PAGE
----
When companies collude to fix prices and restrain trade, harm accrues to competitors and individuals, alike. Antitrust lawsuits are used to stop practices that restrain trade and the operation of the free market and to compensate those who are harmed. The goal is to keep the market free, open, and competitive. Carella Byrne attorneys have significant experience and success litigating in this specialized area of the law, including:
- In re: Liquid Aluminum Sulfate Antitrust Litigation, MDL No. 2687 (D.N.J.). Carella Byrne was appointed as Lead Counsel on behalf of direct purchasers of liquid aluminum sulfate for water treatment. The plaintiffs alleged that manufacturers of liquid aluminum sulfate conspired to stay away from each other’s customers by submitting high “throw away” bids that gave the appearance of competitive bidding. Carella Byrne and co-counsel for Plaintiffs worked hard to achieve settlements totaling more than $90,000,000.
Carella Byrne attorneys are currently litigating the following cases and would be happy to speak to you if you believe you might be impacted by these, or any other, antitrust matter. No question is too small. Please contact us today.
- In re Vascepa Antitrust Litigation Indirect Purchaser Plaintiffs, No. 21-12061 (D.N.J.). Carella Byrne was appointed as one of the Interim Lead Counsel on behalf of indirect purchasers of Vascepa, a drug used to treat high cholesterol. The plaintiffs allege that the manufacturer of Vascepa, Amerin Pharmaceuticals, illegally maintained its monopoly for Vascepa by obtaining patents on the drug by fraud and, once generic versions of Vascepa were approved, by entering into exclusive agreements with all of the manufacturers of the active ingredients in Vascepa to prevent generic manufacturers from obtaining the necessary active ingredients for their own drugs.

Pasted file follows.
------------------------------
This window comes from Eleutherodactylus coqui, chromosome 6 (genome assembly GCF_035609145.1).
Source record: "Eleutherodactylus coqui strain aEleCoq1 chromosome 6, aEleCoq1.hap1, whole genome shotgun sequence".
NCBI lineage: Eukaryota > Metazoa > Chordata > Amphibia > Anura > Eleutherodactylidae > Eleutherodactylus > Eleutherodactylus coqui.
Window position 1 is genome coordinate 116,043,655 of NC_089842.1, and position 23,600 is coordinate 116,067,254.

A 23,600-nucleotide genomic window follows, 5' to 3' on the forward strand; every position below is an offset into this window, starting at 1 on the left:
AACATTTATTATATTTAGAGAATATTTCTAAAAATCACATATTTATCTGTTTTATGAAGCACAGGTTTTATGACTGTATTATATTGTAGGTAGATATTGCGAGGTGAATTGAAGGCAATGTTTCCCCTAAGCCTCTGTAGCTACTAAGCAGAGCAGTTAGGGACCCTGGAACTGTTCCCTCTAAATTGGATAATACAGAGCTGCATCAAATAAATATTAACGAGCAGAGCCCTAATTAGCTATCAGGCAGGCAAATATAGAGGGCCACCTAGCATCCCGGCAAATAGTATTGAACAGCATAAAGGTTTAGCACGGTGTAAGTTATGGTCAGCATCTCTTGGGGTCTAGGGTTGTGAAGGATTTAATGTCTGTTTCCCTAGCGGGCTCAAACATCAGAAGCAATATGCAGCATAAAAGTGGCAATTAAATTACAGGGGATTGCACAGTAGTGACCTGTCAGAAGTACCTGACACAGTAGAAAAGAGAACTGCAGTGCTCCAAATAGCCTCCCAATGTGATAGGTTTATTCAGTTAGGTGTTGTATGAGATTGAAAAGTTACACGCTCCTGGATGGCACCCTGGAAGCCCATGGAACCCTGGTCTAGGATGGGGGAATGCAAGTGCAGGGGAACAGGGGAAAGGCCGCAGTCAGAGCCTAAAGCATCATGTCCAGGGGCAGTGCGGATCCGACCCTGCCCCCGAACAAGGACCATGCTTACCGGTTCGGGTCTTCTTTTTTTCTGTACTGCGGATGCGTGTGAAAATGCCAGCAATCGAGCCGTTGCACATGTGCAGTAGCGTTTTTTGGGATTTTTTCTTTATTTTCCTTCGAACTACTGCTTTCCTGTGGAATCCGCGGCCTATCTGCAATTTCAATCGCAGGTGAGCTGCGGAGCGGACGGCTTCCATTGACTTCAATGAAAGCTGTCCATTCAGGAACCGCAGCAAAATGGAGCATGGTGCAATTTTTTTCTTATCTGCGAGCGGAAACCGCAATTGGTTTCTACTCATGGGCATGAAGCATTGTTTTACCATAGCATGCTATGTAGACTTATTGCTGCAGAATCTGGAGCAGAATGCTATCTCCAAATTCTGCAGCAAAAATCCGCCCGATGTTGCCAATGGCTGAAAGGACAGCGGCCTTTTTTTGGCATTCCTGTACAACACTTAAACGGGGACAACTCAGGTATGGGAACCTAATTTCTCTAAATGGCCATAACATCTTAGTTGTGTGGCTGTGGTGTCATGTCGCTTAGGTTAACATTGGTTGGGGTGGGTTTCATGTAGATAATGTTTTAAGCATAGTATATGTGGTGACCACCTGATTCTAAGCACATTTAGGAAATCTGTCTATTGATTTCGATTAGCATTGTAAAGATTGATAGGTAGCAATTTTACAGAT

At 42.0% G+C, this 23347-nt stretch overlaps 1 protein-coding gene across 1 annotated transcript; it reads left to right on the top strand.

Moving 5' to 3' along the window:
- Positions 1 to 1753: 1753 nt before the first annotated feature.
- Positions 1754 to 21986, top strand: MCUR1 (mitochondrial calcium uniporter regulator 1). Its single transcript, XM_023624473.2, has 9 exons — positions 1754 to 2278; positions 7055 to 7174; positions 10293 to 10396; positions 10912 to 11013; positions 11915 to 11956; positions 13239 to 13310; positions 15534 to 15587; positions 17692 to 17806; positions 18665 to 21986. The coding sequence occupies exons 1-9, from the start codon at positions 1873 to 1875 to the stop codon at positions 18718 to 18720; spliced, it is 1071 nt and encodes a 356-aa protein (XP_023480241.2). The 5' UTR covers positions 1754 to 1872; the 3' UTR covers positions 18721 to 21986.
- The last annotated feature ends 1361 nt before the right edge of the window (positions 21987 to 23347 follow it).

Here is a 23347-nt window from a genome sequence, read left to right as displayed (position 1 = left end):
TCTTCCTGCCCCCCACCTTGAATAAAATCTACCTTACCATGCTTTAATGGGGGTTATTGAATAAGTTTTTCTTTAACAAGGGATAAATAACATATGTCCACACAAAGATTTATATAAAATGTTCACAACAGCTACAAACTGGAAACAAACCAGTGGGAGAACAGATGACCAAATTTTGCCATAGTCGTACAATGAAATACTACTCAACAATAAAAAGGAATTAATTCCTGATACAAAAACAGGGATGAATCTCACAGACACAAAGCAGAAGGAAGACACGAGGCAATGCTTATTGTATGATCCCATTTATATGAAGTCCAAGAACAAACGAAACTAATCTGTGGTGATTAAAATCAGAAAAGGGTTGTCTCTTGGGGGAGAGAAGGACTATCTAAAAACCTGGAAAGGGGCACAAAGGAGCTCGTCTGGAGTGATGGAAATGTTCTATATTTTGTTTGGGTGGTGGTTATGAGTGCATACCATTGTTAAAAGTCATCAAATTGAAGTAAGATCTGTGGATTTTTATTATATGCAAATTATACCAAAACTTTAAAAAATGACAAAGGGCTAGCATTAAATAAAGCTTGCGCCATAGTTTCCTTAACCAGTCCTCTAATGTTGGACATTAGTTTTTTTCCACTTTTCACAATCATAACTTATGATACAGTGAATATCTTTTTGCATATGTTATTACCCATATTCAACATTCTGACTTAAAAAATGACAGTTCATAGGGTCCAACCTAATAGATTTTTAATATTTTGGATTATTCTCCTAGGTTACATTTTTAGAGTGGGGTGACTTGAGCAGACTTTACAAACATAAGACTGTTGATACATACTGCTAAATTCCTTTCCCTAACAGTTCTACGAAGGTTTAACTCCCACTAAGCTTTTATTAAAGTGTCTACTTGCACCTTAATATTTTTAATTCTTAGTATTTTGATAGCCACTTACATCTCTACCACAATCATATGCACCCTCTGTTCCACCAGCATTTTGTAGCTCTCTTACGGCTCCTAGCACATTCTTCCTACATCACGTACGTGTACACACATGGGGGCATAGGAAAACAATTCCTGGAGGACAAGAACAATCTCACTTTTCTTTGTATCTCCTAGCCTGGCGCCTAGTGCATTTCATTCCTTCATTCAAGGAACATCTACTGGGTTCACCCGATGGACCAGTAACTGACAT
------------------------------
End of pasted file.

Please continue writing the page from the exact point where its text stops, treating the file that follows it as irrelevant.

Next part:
- In re Effexor XR Antitrust Litigation, No. 11-5661 (D.N.J.). Carella Byrne was appointed as Chair of Plaintiffs’ Indirect Purchaser Executive Committee. The plaintiffs allege that Teva and Wyeth entered into an illegal reverse-payment settlement agreement, which resulted in delays for the introduction of generic versions of Effexor, which, in turn caused patients and third-party payors to pay more for Effexor than they otherwise would have.